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By Susannah Black
February 3, 2016

BOP Backgrounder


New York Harbor is a natural resource in recovery. Once teeming with life, during the 50 years prior to the passage of the Clean Water Act in 1971, the Harbor was toxic and nearly lifeless.  Notably, its vast network of oyster reefs, which in 1609 had stretched for 220,000 acres, were dead.  Icons of New York’s cultural and culinary history, oysters had also been the Harbor’s filtering system– and that system was wiped out.

Since 1971, water quality has gradually improved, and today, the Harbor is healthy enough to once again begin to support this keystone species.  But they need help.  And so in Spring, 2014, the New York Harbor Foundation, in partnership with the New York Harbor School and many other citizen groups and nonprofits, launched the Billion Oyster Project.  The BOP is a long-term, large-scale plan to restore one billion live oysters to New York Harbor over the next twenty years and in the process educate the young people of New York City about the ecology and economy of their local marine environment– an effort that will radically alter both the city’s waterscape and New Yorkers’ connection to their harbor.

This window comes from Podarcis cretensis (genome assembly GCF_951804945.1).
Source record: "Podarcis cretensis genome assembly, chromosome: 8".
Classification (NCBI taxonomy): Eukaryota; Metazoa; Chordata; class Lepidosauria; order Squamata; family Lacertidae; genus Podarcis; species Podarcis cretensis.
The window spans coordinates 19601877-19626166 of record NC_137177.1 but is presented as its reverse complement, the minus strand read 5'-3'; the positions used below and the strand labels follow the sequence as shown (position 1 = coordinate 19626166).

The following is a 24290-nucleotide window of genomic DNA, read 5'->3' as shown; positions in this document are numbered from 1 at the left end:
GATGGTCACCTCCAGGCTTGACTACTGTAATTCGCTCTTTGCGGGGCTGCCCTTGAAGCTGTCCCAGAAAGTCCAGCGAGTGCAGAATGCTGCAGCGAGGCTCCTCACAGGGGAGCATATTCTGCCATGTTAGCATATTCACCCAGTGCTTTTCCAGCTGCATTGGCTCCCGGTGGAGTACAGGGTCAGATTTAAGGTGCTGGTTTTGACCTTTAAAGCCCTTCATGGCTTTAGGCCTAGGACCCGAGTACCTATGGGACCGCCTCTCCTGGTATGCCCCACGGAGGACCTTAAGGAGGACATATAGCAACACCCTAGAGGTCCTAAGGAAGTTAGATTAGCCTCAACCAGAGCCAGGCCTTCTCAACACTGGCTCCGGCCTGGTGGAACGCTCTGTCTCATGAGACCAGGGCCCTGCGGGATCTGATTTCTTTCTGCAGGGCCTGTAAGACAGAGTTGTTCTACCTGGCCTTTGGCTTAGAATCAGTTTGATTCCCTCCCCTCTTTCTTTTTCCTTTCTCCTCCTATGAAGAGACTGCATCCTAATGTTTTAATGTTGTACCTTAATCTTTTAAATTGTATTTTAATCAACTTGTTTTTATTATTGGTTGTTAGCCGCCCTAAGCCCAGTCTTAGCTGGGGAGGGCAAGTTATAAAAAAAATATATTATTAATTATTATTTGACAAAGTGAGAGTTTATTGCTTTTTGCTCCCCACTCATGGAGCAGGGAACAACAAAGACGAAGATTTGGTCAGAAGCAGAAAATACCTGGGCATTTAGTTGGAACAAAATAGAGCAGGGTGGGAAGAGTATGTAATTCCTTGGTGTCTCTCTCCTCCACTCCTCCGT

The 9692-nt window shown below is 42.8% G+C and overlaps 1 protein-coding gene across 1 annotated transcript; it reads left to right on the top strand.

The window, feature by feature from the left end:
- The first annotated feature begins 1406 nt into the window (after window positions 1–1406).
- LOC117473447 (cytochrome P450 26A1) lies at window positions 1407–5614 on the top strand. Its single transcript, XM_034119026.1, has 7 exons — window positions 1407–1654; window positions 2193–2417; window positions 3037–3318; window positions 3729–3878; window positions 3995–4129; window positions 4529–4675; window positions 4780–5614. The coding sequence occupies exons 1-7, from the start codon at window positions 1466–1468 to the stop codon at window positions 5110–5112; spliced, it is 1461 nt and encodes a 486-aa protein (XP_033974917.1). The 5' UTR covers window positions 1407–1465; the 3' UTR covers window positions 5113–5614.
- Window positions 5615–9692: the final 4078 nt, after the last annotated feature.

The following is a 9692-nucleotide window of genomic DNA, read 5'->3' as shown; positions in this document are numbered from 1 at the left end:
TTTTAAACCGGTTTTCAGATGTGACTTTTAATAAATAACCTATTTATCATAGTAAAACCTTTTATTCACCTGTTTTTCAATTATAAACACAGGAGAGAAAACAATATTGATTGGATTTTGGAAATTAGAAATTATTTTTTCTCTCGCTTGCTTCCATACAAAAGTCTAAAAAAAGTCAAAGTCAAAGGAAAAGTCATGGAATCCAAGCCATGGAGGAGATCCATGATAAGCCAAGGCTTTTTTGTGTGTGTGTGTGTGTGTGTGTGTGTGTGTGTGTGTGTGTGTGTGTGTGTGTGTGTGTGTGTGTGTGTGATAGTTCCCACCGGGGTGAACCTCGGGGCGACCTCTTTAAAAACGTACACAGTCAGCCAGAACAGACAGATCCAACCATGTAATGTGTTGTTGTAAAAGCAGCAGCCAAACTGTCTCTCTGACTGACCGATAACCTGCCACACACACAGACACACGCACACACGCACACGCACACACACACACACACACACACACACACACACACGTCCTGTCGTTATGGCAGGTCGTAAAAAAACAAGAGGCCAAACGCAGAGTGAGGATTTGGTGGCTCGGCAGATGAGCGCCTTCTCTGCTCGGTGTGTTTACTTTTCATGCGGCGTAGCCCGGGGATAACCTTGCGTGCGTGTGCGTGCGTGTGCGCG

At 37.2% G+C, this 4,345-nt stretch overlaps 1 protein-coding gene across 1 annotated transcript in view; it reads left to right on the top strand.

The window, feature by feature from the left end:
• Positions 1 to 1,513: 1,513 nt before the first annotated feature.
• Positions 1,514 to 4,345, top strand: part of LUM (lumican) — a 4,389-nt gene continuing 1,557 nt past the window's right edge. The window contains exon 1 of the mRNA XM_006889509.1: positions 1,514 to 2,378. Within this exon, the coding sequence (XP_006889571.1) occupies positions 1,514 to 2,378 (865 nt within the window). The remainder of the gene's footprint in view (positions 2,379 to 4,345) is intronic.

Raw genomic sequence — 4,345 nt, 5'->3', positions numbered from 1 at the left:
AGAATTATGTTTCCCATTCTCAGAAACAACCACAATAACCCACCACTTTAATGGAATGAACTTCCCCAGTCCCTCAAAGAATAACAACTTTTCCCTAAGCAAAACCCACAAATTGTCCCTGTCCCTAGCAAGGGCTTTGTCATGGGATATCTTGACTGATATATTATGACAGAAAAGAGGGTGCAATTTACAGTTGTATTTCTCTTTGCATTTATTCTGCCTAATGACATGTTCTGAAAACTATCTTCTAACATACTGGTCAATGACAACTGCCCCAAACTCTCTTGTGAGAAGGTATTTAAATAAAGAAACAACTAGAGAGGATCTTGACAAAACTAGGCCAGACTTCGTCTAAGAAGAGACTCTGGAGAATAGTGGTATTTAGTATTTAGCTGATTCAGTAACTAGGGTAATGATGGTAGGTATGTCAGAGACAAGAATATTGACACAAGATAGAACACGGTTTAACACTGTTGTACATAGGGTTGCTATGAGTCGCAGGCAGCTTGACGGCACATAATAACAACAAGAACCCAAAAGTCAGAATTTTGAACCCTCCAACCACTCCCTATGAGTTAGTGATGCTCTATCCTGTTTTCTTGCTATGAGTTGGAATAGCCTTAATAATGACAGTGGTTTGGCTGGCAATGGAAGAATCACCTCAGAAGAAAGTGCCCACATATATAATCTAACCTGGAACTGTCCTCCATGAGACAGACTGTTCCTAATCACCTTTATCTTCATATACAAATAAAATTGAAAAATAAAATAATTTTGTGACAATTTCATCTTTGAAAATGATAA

Why a billion oysters?

Oysters are the keystone species and original ecosystem engineer of the New York Harbor Estuary. Oyster reefs once covered more than 220,000 acres of the estuary and hundreds of miles of shoreline. At this scale, trillions of individual oysters provided massive ecological benefit to the Harbor, including continuous water filtration, wave attenuation, and habitat for thousands of marine species. Oysters were also an abundant food source for the people of our region. After the arrival of Europeans, however, oyster reefs were severely overharvested and eventually destroyed by unchecked pollution and urbanization. Restoring one billion adult oysters to New York Harbor would amount to a small fraction of the original population, but would have significant and measurable positive impacts on our ecosystem.


BOP By the Numbers

Oysters restored: >16 million

Middle schools engaged: 50

High schools engaged: 4

Total NYC students engaged: >3000

Middle School students engaged: 875

Restaurants engaged: 32

Pounds of shell collected and recycled: 150,000

Number of shells this represents: Approx. 1 million

Reef area restored: >1.05 acres

Restoration station sites: 30

Restoration Stations deployed: 56


One billion oysters would filter the standing volume of New York Harbor once every three days.